The average young woman’s perception of her body is “fat.” Studies indicate many people, especially women, measure their self worth based on appearance. The global influence of Western media puts tremendous pressure on both men and women to look good and fit an "ideal," difficult-to-attain figure. It’s not easy either that the most ideal body shape of the time tends to be the one that’s most difficult to attain.
But are we making any headway? Do “ideal” body images portrayed in the media come full circle? Let’s take a look at body type through the decades:
The1940sand early1950smarked voluptuous and curvaceous sweater girls, also known as “pin-up” girls, e.g. Sophia Loren and Marilyn Monroe (the quintessential American sex symbol).
A wide-eyed, flat-chested, and somewhat androgynous British teen model Twiggy came on the scene in the1960swhen slenderness became the most significant indicator of physical attractiveness.
In the1970sthere was a continued emphasis on weight loss and body shape. The media used thinner, less curvaceous models in photo shoots. Charlie’s Angel and notorious poster girl, Farrah Fawcett had one of the most sought-after body types.
The1980sbeauty ideal remained slim but required a more toned and fit look. This decade was known as the age of the supermodel, e.g. Cindy Crawford and Naomi Campbell. Dieting was no longer enough to fit into the correct size; there was now the added pressure of exercise (aerobics craze) to achieve the toned look.
The1990sideal body was very skinny and large breasted, i.e. Pamela 'Baywatch' Anderson. This “Barbie” like body defined an almost impossible combination for most Western women. On the other hand, thinness was continuing to stay strong as “heroin chic” model Kate Moss epitomized the waifish, angular bone structure look of Calvin Klein advertisements.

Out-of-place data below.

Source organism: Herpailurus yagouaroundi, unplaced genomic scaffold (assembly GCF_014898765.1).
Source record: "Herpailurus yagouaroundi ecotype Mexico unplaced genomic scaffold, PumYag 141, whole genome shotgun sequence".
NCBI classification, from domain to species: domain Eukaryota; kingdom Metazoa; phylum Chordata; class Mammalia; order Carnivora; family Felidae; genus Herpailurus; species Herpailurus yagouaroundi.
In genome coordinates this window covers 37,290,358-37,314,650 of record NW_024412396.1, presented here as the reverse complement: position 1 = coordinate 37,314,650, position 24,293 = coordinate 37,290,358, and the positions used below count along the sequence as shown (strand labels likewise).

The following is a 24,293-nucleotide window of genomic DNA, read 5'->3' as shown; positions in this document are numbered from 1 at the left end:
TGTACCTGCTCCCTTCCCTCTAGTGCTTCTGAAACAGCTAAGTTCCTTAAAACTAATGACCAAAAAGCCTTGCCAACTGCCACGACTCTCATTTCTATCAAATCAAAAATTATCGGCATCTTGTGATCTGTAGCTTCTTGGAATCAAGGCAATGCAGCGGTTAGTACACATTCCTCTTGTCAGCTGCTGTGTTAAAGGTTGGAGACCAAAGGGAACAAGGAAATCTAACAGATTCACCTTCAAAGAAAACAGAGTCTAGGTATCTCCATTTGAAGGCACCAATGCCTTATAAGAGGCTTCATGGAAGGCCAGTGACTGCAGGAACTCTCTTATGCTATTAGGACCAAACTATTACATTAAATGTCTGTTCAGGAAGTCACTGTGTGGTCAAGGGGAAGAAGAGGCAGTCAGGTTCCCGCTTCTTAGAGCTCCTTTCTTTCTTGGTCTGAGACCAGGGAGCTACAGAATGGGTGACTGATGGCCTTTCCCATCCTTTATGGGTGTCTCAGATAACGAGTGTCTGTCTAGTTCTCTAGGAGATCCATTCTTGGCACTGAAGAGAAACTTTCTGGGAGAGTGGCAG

More recently, in the2000s, the ideal shape is one that may have to be purchased and cultivated through artificial means. In essence, women are buying an unattainable fantasy.
Dying to Fit in
Dangerous obsessions with beauty are only exacerbated by TV, magazines, billboards and social networking. Everywhere we look, we are bombarded with messages of an ultra-thin “ideal” body image. It’s so ingrained in our minds that it becomes more familiar to us than body types that we see in the real world. People want to “fit in” and therefore what appears as normal body type in the media creates a frenzy.
History shows us that Western models of the ideal female body have repeatedly cycled from voluptuous to slender for centuries (we can even see this pattern through the last 70 years). In2012skinny craze persists, but “big as beautiful” is also making its way into the headlines as the curvier figure fights its way back (think Kim Kardashian). Only time will tell what the next decade has in store. Perhaps continuing to educate the mass culture on the deadly and often cultish reality of ideal body image portrayed in the media will lead to a healthier, more informed society.